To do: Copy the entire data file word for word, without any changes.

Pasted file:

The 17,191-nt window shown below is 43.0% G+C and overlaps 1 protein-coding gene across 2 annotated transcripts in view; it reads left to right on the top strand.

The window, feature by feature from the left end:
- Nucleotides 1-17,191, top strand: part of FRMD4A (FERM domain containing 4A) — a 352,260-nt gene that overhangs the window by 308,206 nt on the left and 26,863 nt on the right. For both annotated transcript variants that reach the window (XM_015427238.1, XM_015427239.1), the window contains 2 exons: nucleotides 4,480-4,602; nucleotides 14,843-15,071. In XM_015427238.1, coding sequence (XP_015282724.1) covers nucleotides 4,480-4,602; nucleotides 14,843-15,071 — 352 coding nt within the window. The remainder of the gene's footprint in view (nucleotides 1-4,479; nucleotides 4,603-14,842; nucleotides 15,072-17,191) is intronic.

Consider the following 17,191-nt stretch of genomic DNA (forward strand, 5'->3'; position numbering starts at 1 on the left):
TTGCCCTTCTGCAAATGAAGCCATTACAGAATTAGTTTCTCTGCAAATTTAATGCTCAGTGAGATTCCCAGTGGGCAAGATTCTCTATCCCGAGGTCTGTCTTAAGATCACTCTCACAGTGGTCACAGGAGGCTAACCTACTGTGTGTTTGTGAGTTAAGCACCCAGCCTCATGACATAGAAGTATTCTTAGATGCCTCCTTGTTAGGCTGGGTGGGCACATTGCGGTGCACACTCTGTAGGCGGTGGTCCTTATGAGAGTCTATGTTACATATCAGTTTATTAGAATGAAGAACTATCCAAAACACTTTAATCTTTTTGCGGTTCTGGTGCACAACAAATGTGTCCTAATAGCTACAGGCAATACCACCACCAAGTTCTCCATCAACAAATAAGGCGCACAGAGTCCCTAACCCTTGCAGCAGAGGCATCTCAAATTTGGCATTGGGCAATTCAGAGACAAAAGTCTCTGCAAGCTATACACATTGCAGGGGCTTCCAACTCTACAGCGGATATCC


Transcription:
The 17,191-nt window shown below is 43.0% G+C and overlaps 1 protein-coding gene across 2 annotated transcripts in view; it reads left to right on the top strand.

The window, feature by feature from the left end:
- Nucleotides 1-17,191, top strand: part of FRMD4A (FERM domain containing 4A) — a 352,260-nt gene that overhangs the window by 308,206 nt on the left and 26,863 nt on the right. For both annotated transcript variants that reach the window (XM_015427238.1, XM_015427239.1), the window contains 2 exons: nucleotides 4,480-4,602; nucleotides 14,843-15,071. In XM_015427238.1, coding sequence (XP_015282724.1) covers nucleotides 4,480-4,602; nucleotides 14,843-15,071 — 352 coding nt within the window. The remainder of the gene's footprint in view (nucleotides 1-4,479; nucleotides 4,603-14,842; nucleotides 15,072-17,191) is intronic.

Consider the following 17,191-nt stretch of genomic DNA (forward strand, 5'->3'; position numbering starts at 1 on the left):
TTGCCCTTCTGCAAATGAAGCCATTACAGAATTAGTTTCTCTGCAAATTTAATGCTCAGTGAGATTCCCAGTGGGCAAGATTCTCTATCCCGAGGTCTGTCTTAAGATCACTCTCACAGTGGTCACAGGAGGCTAACCTACTGTGTGTTTGTGAGTTAAGCACCCAGCCTCATGACATAGAAGTATTCTTAGATGCCTCCTTGTTAGGCTGGGTGGGCACATTGCGGTGCACACTCTGTAGGCGGTGGTCCTTATGAGAGTCTATGTTACATATCAGTTTATTAGAATGAAGAACTATCCAAAACACTTTAATCTTTTTGCGGTTCTGGTGCACAACAAATGTGTCCTAATAGCTACAGGCAATACCACCACCAAGTTCTCCATCAACAAATAAGGCGCACAGAGTCCCTAACCCTTGCAGCAGAGGCATCTCAAATTTGGCATTGGGCAATTCAGAGACAAAAGTCTCTGCAAGCTATACACATTGCAGGGGCTTCCAACTCTACAGCGGATATCC